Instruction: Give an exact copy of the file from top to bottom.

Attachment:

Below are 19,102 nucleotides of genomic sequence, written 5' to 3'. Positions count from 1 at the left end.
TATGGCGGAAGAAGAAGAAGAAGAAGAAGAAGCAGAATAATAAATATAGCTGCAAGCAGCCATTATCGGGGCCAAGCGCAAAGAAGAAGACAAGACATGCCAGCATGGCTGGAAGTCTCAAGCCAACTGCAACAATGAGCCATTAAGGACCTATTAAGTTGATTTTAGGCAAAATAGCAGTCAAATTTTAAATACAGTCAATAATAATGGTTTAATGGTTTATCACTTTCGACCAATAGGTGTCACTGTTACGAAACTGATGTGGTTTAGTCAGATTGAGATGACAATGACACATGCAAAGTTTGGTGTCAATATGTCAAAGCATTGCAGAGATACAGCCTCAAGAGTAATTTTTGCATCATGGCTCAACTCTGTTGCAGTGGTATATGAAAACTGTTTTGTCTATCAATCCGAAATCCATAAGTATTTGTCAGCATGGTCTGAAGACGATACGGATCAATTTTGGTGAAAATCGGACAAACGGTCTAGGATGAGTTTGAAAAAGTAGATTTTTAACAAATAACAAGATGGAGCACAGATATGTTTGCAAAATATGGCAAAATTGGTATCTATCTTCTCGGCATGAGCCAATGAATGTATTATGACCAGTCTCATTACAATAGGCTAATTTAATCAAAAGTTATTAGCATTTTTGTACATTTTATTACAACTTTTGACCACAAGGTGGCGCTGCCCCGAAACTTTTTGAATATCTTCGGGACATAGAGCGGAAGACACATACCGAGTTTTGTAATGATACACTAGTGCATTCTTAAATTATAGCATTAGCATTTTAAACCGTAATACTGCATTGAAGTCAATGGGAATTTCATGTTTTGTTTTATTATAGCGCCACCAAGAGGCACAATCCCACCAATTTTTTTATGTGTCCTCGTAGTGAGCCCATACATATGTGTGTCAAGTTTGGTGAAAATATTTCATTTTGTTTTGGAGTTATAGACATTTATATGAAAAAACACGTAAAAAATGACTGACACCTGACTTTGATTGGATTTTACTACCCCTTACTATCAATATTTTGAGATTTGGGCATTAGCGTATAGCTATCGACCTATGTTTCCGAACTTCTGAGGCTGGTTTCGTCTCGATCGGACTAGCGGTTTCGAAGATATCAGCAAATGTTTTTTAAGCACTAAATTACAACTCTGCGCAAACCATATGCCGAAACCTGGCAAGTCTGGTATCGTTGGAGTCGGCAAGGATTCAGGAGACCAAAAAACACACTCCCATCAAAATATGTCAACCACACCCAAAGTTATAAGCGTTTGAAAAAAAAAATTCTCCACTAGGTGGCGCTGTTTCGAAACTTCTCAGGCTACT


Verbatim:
Below are 19,102 nucleotides of genomic sequence, written 5' to 3'. Positions count from 1 at the left end.
TATGGCGGAAGAAGAAGAAGAAGAAGAAGAAGCAGAATAATAAATATAGCTGCAAGCAGCCATTATCGGGGCCAAGCGCAAAGAAGAAGACAAGACATGCCAGCATGGCTGGAAGTCTCAAGCCAACTGCAACAATGAGCCATTAAGGACCTATTAAGTTGATTTTAGGCAAAATAGCAGTCAAATTTTAAATACAGTCAATAATAATGGTTTAATGGTTTATCACTTTCGACCAATAGGTGTCACTGTTACGAAACTGATGTGGTTTAGTCAGATTGAGATGACAATGACACATGCAAAGTTTGGTGTCAATATGTCAAAGCATTGCAGAGATACAGCCTCAAGAGTAATTTTTGCATCATGGCTCAACTCTGTTGCAGTGGTATATGAAAACTGTTTTGTCTATCAATCCGAAATCCATAAGTATTTGTCAGCATGGTCTGAAGACGATACGGATCAATTTTGGTGAAAATCGGACAAACGGTCTAGGATGAGTTTGAAAAAGTAGATTTTTAACAAATAACAAGATGGAGCACAGATATGTTTGCAAAATATGGCAAAATTGGTATCTATCTTCTCGGCATGAGCCAATGAATGTATTATGACCAGTCTCATTACAATAGGCTAATTTAATCAAAAGTTATTAGCATTTTTGTACATTTTATTACAACTTTTGACCACAAGGTGGCGCTGCCCCGAAACTTTTTGAATATCTTCGGGACATAGAGCGGAAGACACATACCGAGTTTTGTAATGATACACTAGTGCATTCTTAAATTATAGCATTAGCATTTTAAACCGTAATACTGCATTGAAGTCAATGGGAATTTCATGTTTTGTTTTATTATAGCGCCACCAAGAGGCACAATCCCACCAATTTTTTTATGTGTCCTCGTAGTGAGCCCATACATATGTGTGTCAAGTTTGGTGAAAATATTTCATTTTGTTTTGGAGTTATAGACATTTATATGAAAAAACACGTAAAAAATGACTGACACCTGACTTTGATTGGATTTTACTACCCCTTACTATCAATATTTTGAGATTTGGGCATTAGCGTATAGCTATCGACCTATGTTTCCGAACTTCTGAGGCTGGTTTCGTCTCGATCGGACTAGCGGTTTCGAAGATATCAGCAAATGTTTTTTAAGCACTAAATTACAACTCTGCGCAAACCATATGCCGAAACCTGGCAAGTCTGGTATCGTTGGAGTCGGCAAGGATTCAGGAGACCAAAAAACACACTCCCATCAAAATATGTCAACCACACCCAAAGTTATAAGCGTTTGAAAAAAAAAATTCTCCACTAGGTGGCGCTGTTTCGAAACTTCTCAGGCTACT